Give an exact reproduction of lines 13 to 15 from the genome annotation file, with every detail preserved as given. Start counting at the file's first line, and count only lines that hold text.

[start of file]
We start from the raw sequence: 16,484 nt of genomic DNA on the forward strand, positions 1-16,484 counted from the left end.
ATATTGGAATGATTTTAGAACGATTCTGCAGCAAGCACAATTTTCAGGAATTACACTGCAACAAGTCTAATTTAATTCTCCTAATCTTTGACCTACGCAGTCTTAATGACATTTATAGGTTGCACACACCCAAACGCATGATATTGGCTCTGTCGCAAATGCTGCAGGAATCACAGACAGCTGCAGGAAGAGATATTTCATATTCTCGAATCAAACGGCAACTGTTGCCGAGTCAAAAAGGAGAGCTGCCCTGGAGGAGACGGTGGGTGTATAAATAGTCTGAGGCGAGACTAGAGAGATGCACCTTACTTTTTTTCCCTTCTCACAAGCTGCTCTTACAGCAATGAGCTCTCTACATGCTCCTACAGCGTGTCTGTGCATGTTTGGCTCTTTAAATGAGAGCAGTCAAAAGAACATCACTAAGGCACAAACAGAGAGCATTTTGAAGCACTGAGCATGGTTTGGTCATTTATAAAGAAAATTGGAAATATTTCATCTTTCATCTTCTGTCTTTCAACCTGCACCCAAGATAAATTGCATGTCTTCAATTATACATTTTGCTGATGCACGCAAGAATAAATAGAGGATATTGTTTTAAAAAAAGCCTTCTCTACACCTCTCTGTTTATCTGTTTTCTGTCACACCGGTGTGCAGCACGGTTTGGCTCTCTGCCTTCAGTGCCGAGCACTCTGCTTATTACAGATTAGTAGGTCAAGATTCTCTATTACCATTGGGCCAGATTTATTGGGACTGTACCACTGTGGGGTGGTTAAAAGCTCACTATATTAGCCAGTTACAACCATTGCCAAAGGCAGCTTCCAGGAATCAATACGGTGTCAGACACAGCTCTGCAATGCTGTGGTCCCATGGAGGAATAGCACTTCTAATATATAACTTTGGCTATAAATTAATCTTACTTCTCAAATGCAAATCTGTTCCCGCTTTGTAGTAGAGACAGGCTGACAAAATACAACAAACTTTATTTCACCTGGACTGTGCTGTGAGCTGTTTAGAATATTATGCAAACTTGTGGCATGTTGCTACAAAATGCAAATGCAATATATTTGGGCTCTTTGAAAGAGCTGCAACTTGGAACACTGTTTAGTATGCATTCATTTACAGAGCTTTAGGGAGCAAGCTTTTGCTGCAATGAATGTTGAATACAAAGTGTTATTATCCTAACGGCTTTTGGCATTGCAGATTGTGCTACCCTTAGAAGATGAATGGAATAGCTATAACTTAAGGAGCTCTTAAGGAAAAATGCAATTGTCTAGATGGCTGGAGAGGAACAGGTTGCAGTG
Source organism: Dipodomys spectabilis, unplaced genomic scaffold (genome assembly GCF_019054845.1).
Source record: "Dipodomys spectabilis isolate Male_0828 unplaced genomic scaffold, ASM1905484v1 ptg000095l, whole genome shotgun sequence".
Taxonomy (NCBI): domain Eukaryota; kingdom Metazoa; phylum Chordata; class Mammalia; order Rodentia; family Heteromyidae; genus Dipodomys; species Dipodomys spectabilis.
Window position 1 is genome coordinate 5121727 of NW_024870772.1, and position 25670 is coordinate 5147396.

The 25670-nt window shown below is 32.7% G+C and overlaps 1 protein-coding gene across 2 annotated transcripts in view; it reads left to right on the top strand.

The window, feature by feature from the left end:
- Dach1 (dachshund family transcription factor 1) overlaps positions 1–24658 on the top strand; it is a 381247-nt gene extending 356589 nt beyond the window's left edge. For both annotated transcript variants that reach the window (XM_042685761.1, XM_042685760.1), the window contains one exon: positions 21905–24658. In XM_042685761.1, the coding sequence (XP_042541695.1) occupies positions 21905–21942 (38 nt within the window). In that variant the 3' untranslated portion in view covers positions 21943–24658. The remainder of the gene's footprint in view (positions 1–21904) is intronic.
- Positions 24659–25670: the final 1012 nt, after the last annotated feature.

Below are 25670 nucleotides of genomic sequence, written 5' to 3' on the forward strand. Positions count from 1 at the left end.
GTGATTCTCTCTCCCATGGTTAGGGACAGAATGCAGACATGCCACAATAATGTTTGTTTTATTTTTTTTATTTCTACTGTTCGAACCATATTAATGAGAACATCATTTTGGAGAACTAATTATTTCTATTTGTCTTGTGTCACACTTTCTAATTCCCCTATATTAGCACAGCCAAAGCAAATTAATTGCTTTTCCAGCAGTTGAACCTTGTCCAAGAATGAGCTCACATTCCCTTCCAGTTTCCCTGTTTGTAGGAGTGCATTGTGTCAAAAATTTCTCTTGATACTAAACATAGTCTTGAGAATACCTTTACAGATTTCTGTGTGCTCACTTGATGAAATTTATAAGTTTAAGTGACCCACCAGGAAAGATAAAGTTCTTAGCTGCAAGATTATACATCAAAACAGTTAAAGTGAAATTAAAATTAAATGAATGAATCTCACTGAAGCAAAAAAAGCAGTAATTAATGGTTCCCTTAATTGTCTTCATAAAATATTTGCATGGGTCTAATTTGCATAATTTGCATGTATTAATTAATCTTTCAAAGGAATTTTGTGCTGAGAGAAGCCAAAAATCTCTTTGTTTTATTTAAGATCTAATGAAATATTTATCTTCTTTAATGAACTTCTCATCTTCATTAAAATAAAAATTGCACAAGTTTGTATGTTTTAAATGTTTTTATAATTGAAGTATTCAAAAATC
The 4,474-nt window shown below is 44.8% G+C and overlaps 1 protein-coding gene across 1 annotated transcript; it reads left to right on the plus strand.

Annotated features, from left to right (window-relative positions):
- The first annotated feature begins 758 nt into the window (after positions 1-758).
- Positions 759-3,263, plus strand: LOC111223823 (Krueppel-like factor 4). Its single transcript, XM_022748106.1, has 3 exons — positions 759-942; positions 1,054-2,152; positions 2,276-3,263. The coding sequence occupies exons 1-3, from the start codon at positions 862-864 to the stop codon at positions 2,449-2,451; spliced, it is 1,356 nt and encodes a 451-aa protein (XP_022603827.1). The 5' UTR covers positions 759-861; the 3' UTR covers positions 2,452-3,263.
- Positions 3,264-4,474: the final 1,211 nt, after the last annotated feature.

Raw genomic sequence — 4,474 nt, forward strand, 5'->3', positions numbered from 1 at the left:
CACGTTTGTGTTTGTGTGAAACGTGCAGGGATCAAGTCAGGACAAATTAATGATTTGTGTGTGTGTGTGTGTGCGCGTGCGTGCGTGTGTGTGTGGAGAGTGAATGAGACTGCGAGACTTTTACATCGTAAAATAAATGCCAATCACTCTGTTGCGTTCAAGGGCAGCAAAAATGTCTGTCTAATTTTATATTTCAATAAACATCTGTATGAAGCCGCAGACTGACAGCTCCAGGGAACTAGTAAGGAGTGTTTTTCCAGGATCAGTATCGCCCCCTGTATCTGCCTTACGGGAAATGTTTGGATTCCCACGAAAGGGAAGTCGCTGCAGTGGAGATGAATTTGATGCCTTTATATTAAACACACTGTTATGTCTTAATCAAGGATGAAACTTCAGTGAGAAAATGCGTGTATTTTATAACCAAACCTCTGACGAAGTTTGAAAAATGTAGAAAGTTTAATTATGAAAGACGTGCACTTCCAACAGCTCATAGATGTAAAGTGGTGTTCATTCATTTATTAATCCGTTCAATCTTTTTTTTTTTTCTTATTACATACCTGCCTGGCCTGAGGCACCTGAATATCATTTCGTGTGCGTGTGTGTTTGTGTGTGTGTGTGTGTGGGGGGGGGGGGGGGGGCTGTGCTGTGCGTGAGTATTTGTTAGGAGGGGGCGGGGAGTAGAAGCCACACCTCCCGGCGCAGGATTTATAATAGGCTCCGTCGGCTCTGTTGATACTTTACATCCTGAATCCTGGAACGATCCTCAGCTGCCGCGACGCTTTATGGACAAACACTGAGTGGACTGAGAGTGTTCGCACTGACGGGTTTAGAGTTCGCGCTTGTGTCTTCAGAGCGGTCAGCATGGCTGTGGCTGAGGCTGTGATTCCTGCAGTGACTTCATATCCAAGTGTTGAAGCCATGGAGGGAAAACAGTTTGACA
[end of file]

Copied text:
The 4,474-nt window shown below is 44.8% G+C and overlaps 1 protein-coding gene across 1 annotated transcript; it reads left to right on the plus strand.

Annotated features, from left to right (window-relative positions):
- The first annotated feature begins 758 nt into the window (after positions 1-758).